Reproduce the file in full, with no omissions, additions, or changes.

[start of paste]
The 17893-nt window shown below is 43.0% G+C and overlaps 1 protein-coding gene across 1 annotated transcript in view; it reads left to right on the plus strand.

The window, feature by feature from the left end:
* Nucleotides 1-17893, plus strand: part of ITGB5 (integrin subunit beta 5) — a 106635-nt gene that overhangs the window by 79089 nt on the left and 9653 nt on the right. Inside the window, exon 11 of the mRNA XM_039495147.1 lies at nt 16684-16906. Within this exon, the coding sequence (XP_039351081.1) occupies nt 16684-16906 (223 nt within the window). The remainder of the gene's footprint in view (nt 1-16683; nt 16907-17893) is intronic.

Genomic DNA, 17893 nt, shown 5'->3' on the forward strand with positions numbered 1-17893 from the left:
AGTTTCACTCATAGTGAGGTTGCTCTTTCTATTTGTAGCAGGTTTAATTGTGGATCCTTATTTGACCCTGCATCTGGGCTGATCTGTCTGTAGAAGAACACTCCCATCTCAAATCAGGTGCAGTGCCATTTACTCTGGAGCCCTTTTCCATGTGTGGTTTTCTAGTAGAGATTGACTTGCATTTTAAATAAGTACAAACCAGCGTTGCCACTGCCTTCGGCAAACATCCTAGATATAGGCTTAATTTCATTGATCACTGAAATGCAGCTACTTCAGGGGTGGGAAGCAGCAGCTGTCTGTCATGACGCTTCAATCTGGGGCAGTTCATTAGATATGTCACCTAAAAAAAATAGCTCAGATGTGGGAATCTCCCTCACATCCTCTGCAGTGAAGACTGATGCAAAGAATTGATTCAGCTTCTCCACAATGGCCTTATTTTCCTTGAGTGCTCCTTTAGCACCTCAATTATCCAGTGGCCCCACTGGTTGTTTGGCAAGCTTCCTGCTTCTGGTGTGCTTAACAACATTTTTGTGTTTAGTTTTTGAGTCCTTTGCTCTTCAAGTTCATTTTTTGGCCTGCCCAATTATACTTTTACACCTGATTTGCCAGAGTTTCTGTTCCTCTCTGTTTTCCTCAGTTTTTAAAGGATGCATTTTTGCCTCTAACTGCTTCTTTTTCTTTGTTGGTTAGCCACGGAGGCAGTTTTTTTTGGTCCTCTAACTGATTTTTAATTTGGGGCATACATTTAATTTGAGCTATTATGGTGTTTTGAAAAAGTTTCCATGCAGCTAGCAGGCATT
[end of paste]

The 17893-nt window shown below is 43.0% G+C and overlaps 1 protein-coding gene across 1 annotated transcript in view; it reads left to right on the plus strand.

The window, feature by feature from the left end:
* Nucleotides 1-17893, plus strand: part of ITGB5 (integrin subunit beta 5) — a 106635-nt gene that overhangs the window by 79089 nt on the left and 9653 nt on the right. Inside the window, exon 11 of the mRNA XM_039495147.1 lies at nt 16684-16906. Within this exon, the coding sequence (XP_039351081.1) occupies nt 16684-16906 (223 nt within the window). The remainder of the gene's footprint in view (nt 1-16683; nt 16907-17893) is intronic.

Genomic DNA, 17893 nt, shown 5'->3' on the forward strand with positions numbered 1-17893 from the left:
AGTTTCACTCATAGTGAGGTTGCTCTTTCTATTTGTAGCAGGTTTAATTGTGGATCCTTATTTGACCCTGCATCTGGGCTGATCTGTCTGTAGAAGAACACTCCCATCTCAAATCAGGTGCAGTGCCATTTACTCTGGAGCCCTTTTCCATGTGTGGTTTTCTAGTAGAGATTGACTTGCATTTTAAATAAGTACAAACCAGCGTTGCCACTGCCTTCGGCAAACATCCTAGATATAGGCTTAATTTCATTGATCACTGAAATGCAGCTACTTCAGGGGTGGGAAGCAGCAGCTGTCTGTCATGACGCTTCAATCTGGGGCAGTTCATTAGATATGTCACCTAAAAAAAATAGCTCAGATGTGGGAATCTCCCTCACATCCTCTGCAGTGAAGACTGATGCAAAGAATTGATTCAGCTTCTCCACAATGGCCTTATTTTCCTTGAGTGCTCCTTTAGCACCTCAATTATCCAGTGGCCCCACTGGTTGTTTGGCAAGCTTCCTGCTTCTGGTGTGCTTAACAACATTTTTGTGTTTAGTTTTTGAGTCCTTTGCTCTTCAAGTTCATTTTTTGGCCTGCCCAATTATACTTTTACACCTGATTTGCCAGAGTTTCTGTTCCTCTCTGTTTTCCTCAGTTTTTAAAGGATGCATTTTTGCCTCTAACTGCTTCTTTTTCTTTGTTGGTTAGCCACGGAGGCAGTTTTTTTTGGTCCTCTAACTGATTTTTAATTTGGGGCATACATTTAATTTGAGCTATTATGGTGTTTTGAAAAAGTTTCCATGCAGCTAGCAGGCATT